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Spring 2024

I recently started receiving emails from Senator Bob Casey about his “Greedflation” campaign. The campaign started in 2020 and continues.  The premise is that companies increasing prices for products more than inflation and/ or cutting product size are greedy. Senator Casey introduced a bill that would require the Federal Trade Commission to define selling smaller sizes at regular prices as an unfair or deceptive practice, making companies subject to penalties.

This effort is misguided in a free market economy. In the United States, we have lots of choice in consumer items. There are always products that come out that are better, different, or less expensive than existing products.

We already have laws against mergers or acquisitions that are anti-competitive.    We have laws against mis-representing products.

The Casey email mentions specifically that the price of Scott toilet paper increased by 10%, and that Gatorade decreased container size from 32 ounces to 28 ounces (12%).  If the price is clearly listed, and the quantity clearly listed, I see no problem. There are plenty of alternatives for toilet paper, and for sport drinks.  If Scott wants to increase prices, they should be able to.  If another toilet paper manufacturer sees an opportunity to sell a comparable product for less, well, that is the American way, and the consumer will benefit.

Casey’s email also mentions bank overdraft fees and food delivery fees.  Shouldn’t people be responsible if they overdraw their bank account?  It’s expensive to run a bank, and difficult handling overdrafts.  Banks need to be profitable, so they do not go out of business.  Sure, disclosure of fees is important. Some banks offer overdraft protection or charge lower fees.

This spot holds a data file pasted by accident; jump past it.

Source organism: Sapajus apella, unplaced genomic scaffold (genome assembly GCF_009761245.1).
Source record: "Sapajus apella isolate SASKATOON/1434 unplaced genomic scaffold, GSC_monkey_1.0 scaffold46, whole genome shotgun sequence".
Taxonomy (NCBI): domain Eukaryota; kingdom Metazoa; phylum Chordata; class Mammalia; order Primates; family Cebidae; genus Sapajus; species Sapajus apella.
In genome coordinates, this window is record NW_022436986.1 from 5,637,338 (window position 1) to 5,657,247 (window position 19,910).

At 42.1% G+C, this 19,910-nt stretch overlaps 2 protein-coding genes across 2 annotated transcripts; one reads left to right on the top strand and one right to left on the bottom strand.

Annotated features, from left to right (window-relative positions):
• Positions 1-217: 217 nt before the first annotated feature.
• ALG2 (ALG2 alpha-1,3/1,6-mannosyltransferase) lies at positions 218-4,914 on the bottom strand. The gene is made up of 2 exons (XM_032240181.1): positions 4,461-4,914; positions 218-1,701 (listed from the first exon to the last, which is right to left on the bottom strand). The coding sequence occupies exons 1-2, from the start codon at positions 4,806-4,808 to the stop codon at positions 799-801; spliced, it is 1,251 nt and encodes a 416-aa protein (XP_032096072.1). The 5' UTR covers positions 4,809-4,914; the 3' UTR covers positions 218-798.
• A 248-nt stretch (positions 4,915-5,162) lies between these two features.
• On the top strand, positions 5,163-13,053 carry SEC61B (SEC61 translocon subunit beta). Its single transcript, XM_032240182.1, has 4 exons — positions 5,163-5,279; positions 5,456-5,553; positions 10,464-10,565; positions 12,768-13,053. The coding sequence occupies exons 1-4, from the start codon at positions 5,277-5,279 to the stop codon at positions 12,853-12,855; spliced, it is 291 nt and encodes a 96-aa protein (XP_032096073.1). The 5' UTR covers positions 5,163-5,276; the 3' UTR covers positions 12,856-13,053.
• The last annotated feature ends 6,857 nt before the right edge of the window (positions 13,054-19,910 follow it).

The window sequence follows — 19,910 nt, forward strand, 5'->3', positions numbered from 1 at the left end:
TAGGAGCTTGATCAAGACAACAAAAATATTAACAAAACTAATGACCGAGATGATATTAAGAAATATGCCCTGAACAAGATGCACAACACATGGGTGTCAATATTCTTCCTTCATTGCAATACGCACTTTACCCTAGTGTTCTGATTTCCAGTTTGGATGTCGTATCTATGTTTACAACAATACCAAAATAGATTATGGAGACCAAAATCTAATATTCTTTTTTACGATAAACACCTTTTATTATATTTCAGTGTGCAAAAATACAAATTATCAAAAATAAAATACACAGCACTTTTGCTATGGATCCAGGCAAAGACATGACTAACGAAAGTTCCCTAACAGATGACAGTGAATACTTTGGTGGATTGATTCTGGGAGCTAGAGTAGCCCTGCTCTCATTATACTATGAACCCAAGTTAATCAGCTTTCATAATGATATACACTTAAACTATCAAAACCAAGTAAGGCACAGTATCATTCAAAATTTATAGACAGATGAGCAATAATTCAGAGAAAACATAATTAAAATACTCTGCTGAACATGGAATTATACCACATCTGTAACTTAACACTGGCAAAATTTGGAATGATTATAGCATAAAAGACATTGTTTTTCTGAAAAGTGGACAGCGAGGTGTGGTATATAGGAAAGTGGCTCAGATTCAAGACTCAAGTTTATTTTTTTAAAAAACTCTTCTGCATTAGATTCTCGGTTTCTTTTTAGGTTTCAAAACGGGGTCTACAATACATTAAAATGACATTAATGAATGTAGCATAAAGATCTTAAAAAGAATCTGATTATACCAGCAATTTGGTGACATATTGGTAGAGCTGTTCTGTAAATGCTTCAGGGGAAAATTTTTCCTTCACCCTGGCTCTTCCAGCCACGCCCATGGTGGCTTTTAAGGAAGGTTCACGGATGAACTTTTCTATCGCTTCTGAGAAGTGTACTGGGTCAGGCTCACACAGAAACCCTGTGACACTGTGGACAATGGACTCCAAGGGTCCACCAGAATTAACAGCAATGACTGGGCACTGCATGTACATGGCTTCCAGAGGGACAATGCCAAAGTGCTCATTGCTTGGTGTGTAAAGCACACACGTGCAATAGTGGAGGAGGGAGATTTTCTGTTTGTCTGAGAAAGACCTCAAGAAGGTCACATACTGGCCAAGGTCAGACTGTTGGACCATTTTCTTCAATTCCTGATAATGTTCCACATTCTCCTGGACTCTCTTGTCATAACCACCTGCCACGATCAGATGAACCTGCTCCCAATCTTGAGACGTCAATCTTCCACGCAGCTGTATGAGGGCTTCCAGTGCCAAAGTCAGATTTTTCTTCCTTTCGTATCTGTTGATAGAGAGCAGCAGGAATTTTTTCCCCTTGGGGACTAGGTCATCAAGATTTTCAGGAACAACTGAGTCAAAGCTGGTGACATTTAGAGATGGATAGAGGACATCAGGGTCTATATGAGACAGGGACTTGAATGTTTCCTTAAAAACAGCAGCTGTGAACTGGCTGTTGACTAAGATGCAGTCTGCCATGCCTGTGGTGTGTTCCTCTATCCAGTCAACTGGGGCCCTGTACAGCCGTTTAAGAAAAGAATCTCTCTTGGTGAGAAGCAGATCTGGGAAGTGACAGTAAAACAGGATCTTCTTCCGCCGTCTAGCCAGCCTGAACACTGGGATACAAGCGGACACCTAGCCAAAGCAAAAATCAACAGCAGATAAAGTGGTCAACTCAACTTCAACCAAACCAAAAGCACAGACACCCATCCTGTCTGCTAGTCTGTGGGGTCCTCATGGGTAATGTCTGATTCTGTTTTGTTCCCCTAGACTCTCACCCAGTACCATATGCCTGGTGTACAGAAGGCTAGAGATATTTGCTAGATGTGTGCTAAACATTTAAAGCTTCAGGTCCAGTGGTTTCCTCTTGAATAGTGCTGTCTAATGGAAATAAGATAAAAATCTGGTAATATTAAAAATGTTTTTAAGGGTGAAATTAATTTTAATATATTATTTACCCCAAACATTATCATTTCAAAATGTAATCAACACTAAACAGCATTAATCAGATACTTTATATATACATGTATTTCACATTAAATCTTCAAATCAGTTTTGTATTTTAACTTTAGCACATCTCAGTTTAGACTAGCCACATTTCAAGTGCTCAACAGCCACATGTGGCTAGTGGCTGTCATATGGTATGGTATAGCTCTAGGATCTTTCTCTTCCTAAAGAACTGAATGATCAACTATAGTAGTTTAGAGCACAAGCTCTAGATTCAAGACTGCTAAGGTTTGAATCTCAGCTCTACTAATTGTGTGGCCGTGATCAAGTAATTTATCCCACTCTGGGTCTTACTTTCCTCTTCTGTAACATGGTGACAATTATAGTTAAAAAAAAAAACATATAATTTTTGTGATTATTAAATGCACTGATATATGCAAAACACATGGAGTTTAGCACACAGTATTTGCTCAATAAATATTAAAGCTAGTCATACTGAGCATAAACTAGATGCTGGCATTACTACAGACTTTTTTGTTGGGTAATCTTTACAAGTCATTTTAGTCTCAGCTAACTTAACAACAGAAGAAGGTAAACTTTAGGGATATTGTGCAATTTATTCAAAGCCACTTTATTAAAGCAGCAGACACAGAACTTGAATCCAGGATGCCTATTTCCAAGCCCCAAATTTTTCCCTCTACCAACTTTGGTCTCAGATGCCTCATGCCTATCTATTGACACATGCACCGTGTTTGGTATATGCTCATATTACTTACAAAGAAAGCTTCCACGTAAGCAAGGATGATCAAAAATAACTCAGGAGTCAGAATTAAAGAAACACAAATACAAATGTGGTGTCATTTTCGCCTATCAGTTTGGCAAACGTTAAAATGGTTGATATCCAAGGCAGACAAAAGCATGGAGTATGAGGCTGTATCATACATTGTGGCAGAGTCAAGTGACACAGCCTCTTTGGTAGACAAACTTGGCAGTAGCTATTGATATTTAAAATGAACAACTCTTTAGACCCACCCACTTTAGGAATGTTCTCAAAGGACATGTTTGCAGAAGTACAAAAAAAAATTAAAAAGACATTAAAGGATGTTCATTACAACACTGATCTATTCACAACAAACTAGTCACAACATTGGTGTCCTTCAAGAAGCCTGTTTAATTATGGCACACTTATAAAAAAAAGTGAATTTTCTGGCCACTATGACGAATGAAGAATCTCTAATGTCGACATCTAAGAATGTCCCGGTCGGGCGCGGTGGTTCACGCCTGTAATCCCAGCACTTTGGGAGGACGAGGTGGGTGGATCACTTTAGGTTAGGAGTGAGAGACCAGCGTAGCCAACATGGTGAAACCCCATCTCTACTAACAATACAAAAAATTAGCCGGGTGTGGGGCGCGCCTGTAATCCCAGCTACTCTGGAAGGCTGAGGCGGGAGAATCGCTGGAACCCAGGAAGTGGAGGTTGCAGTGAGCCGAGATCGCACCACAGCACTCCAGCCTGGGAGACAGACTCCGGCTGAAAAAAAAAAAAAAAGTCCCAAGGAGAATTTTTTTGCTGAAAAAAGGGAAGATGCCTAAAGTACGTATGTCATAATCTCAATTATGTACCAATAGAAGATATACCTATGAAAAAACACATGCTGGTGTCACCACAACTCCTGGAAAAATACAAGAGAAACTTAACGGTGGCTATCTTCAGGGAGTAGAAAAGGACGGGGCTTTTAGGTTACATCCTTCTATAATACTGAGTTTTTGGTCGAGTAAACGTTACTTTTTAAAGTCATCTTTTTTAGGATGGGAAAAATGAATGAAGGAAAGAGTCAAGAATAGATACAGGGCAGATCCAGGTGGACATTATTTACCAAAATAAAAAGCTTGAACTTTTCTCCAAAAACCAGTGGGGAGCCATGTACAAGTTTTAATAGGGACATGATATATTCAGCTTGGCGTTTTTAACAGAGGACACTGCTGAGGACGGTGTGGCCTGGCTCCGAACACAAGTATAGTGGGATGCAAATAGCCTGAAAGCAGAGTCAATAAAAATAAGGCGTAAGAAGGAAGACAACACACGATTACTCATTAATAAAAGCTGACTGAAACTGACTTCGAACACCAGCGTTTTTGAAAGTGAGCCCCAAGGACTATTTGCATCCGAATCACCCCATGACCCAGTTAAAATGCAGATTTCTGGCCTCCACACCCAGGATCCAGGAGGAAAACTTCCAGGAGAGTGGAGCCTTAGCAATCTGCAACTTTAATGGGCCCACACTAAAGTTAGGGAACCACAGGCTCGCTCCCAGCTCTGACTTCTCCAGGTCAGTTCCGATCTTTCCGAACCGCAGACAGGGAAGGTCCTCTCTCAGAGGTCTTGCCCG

Food delivery fees are Greedflation? That is ridiculous. Food delivery is a luxury, and if you can’t afford it, you ought to pick up your own food.

The Greedflation campaign panders to consumers. Can you imagine the bureaucratic effort required to track price increases or cuts in product size if there were laws about it?  What a drag that would put on our economy, now doing the best of anywhere in the world.

In 1962, John F Kennedy called out steel manufacturers who increased prices by 3-5%.  Kennedy called the price hikes “a wholly unjustifiable and irresponsible defiance of the public interest.”  He criticized “a tiny handful of steel executives whose pursuit of power and profit exceeds their sense of public responsibility.”

Eventually the manufacturers backed down.

Is Bob Casey’s Greedflation campaign different?  Yes, in several ways. Kennedy didn’t make up a silly mocking name, although he did call the steelmen “sons of bitches” in private. Kennedy also didn’t call for legislation.  What he did was called “jawboning”.

The Greedflation campaign reminds me of the PJ O’Rourke quote: “The Democrats are the party that says government will make you smarter, taller, richer, and remove the crabgrass on your lawn. The Republicans are the party that says government doesn’t work and then they get elected and prove it.”

Consumers need protection, but not from their own decisions.  People need to be responsible for their choices, as long as the information is available to them.


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